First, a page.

In the video ‘Professionlism (teachers say)’ teachers give their different opinions on what it means to be a professional in today’s world. Firstly, Miss Catherine Long mentions that teachers are becoming more noticed in society as society becomes more educated. Teachers are also being represented more as professionals. I agree with Catherine here as years ago you wouldn’t need as much training as you do now to be a teacher. Over the years, more has been demanded from teachers and this is reflected in the way they are trained. Not just anyone can be a teacher, more and more is constantly required. Catherine goes on to say how there is a benchmark for teachers nowadays where they are ranked on how their pupils perform. Personally, I think this puts a lot more pressure on the teachers to individualise their learning and environments. How a child performs, however, can be based on genetics or how they were brought up. Therefore, a child performing bad shouldn’t necessarily be the teachers fault, there are plenty of other factors involved. Parents are becoming more and more involved in their child’s education which is great as teamwork is very important in a child’s development. However, parents can be quick to put the blame on the teacher which can cause problems, which is why constant communication between teachers and parents is essential.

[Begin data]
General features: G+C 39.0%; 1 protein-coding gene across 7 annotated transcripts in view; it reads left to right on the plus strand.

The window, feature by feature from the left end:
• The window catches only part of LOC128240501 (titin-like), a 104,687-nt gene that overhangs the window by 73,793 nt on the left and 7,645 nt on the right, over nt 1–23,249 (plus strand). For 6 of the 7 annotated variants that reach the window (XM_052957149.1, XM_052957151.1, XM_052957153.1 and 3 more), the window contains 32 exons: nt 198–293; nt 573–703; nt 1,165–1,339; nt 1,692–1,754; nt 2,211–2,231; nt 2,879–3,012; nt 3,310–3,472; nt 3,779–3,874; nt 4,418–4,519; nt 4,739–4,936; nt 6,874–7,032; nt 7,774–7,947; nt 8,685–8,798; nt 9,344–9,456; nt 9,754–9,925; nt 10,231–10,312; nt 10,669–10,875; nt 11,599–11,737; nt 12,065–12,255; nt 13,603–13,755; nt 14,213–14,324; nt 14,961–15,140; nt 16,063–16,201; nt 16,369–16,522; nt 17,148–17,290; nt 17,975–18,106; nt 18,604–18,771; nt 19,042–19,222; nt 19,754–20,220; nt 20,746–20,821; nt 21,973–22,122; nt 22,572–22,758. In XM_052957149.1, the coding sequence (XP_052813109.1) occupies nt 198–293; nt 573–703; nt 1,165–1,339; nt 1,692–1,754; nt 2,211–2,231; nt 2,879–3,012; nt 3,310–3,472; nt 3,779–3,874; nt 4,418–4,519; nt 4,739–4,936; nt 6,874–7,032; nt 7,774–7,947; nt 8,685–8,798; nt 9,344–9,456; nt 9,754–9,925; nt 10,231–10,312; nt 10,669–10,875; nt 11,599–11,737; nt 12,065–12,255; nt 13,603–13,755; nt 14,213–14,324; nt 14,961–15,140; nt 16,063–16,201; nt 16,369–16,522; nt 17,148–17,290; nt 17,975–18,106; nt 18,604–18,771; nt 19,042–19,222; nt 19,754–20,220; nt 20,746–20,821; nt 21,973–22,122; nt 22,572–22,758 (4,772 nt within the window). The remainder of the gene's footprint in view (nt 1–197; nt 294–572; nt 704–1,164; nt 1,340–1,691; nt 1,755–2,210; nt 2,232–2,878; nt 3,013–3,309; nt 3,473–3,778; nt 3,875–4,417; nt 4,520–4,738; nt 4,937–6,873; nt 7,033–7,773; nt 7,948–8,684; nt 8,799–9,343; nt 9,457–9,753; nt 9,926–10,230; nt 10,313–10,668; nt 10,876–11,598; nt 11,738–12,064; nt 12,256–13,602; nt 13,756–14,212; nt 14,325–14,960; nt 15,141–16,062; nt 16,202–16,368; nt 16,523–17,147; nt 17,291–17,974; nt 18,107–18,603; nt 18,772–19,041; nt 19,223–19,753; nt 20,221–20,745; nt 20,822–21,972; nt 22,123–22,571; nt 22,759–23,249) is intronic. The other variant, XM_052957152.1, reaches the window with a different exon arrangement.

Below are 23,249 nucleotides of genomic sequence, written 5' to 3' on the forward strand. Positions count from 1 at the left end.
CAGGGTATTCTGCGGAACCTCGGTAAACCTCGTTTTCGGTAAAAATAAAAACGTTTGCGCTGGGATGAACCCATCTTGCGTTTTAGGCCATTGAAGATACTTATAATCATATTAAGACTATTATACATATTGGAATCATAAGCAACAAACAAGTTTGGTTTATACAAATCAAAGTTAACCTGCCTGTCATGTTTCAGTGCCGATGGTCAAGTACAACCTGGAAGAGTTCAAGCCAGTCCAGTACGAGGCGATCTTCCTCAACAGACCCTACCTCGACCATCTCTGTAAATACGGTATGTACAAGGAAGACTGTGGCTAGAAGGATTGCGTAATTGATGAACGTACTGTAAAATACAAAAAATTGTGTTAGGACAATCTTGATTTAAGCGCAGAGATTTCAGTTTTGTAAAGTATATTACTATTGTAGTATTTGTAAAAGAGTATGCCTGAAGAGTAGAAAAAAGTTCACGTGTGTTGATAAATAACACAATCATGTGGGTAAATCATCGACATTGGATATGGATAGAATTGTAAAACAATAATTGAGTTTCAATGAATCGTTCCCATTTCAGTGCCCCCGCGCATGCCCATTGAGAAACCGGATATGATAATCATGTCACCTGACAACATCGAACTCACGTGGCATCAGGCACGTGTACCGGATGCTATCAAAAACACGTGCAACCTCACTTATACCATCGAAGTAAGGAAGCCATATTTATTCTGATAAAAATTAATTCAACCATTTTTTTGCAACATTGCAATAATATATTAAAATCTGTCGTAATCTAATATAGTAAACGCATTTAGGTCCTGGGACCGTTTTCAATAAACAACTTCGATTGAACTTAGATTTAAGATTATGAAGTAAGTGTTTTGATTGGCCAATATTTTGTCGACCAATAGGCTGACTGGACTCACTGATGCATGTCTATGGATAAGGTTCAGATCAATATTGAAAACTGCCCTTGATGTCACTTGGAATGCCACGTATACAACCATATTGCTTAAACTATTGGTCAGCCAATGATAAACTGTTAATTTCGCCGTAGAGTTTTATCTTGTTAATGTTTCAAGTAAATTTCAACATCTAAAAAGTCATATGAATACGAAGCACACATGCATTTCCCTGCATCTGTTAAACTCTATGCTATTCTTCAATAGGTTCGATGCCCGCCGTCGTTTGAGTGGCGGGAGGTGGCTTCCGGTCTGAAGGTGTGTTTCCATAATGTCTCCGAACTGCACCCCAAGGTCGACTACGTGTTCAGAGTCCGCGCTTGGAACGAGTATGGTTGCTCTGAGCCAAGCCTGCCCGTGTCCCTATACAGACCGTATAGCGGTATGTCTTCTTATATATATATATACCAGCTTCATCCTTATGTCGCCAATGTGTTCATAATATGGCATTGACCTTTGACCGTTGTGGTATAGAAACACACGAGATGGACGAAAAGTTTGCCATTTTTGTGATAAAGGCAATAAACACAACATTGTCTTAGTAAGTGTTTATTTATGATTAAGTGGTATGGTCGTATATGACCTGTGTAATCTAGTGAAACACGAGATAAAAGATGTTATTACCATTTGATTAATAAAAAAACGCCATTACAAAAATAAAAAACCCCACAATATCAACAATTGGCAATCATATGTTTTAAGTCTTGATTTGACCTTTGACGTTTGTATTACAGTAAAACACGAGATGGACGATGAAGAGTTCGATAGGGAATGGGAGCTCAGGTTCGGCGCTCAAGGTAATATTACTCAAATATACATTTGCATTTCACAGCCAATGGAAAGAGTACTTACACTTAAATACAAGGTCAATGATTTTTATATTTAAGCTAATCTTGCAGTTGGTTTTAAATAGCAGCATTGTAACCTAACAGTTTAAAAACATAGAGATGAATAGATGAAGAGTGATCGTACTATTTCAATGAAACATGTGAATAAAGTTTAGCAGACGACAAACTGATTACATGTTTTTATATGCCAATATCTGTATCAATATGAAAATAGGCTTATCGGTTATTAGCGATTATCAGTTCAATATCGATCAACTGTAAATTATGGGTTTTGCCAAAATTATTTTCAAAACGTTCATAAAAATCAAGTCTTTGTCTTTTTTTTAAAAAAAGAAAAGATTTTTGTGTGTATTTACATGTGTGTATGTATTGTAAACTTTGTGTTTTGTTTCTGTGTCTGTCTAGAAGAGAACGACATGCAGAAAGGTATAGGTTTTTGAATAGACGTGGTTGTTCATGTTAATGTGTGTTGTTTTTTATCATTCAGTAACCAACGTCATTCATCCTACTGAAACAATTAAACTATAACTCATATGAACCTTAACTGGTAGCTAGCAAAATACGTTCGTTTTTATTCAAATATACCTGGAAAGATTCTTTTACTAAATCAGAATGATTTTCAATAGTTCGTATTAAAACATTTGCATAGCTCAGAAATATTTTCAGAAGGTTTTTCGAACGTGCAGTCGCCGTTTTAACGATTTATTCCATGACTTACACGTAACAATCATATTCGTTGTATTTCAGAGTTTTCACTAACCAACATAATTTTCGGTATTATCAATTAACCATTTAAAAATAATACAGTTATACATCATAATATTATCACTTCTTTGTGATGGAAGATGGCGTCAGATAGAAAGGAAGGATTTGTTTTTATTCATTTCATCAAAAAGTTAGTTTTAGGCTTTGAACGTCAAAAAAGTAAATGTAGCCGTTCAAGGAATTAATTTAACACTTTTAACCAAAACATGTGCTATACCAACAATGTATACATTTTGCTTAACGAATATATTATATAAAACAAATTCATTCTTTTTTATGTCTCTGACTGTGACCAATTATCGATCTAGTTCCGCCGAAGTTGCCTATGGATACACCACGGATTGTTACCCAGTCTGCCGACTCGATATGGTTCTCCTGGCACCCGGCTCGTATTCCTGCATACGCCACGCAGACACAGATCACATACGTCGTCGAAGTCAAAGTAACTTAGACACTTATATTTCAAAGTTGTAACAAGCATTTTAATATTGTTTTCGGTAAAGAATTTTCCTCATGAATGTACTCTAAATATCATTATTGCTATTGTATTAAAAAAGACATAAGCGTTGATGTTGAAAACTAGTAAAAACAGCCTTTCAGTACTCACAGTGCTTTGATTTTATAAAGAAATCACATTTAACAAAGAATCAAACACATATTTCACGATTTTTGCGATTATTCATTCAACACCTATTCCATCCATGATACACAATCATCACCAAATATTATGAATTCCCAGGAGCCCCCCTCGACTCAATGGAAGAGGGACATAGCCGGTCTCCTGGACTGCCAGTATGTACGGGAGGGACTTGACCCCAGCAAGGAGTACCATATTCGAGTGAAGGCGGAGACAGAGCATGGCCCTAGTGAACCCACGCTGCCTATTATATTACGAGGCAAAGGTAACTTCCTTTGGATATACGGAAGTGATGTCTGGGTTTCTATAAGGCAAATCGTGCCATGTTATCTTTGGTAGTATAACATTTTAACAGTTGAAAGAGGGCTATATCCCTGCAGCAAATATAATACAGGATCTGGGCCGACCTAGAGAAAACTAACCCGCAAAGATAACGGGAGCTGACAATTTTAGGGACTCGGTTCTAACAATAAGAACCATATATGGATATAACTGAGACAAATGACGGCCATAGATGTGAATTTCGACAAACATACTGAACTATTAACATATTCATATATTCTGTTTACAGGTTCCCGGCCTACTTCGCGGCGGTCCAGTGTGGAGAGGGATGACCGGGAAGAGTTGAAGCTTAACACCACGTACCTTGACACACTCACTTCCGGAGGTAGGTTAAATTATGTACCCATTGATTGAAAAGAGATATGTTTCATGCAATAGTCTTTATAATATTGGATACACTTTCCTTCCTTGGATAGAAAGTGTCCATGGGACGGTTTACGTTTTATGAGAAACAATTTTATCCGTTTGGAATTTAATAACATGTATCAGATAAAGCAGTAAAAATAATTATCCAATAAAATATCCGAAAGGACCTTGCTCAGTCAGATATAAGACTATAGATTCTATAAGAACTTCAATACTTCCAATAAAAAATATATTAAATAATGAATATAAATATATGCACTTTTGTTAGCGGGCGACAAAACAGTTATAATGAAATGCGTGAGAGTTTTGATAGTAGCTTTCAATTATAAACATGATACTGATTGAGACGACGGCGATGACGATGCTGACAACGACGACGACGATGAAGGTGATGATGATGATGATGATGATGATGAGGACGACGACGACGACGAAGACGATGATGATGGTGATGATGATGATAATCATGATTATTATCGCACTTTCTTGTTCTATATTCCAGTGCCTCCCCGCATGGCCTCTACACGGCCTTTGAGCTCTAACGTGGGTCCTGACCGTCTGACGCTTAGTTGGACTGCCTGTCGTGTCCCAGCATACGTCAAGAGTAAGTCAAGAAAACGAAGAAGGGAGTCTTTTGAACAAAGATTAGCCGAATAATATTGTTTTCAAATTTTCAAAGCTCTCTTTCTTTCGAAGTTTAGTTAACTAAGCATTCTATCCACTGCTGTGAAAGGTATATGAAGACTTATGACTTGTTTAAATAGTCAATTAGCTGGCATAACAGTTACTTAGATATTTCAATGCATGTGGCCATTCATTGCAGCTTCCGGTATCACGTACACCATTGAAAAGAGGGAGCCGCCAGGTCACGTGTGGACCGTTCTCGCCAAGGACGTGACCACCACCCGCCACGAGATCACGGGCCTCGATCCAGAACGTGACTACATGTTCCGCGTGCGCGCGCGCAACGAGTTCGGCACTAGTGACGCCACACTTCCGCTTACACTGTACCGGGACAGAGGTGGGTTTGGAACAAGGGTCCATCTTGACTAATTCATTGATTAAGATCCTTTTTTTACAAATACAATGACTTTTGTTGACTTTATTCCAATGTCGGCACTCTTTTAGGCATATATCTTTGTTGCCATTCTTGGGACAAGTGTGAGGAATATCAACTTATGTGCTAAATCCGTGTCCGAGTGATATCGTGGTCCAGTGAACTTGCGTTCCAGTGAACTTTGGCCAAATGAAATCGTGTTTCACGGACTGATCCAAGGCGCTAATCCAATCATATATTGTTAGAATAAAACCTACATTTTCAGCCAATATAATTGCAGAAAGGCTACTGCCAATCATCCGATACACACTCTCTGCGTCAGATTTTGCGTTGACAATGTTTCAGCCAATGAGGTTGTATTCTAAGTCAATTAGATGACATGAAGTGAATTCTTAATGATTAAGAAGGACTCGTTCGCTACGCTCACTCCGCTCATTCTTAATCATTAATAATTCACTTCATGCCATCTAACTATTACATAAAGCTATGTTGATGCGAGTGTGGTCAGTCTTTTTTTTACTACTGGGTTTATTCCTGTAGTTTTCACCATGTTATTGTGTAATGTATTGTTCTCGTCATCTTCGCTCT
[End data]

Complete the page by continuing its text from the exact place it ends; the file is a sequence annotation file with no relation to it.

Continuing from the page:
Mrs Nursen Chemmi starts off by stating that professionalism can initially effect the children as they grow up to be adults. I agree with this, as the amount of dedication a teacher puts in as a professional impacts their learning. Additionally, the way they are brought up to see the teacher in terms of professionalism will impact their views as they develop into adults. ‘As teachers we are role models’ is a statement I would definitely agree with. Children spend the most part of their childhood in class, therefore, a lot of their time is spent with their teacher. It is essential that a teacher is a professional because as their role model children will effectively copy them and take on board the teachers actions and attitudes. Therefore, if the teacher represents good attitudes and behaviour, it should reflect well in the child.
Mrs Colleen Welsh also describes professionalism as being a good role model. Colleen then goes on to say that it’s important not to judge a child by the way they are brought up which I do agree with as fairness is an essential quality for a teacher. I believe, it’s important to give every child a fair chance regardless of their background, therefore, being a professional does involve treating everyone the same.
Mrs Erin Smith states that professionalism is especially important in early childhood as they work with children, parents and families. I disagree with this as I think parents should be as involved in primary 7 as they were in nursery in order to benefit the child’s learning. Therefore, I would say that professionalism in that respect is equally important throughout all ages. However, I do agree with her comment about how professionalism enables you to be an effective communicator.
After watching this video and analysing what has been said, there appears to be a varied view on what professionalism is. Personally, I think that professionalism is individual and means something different to everyone. However, I think it’s important to stay open minded and be able to adapt in the teaching profession.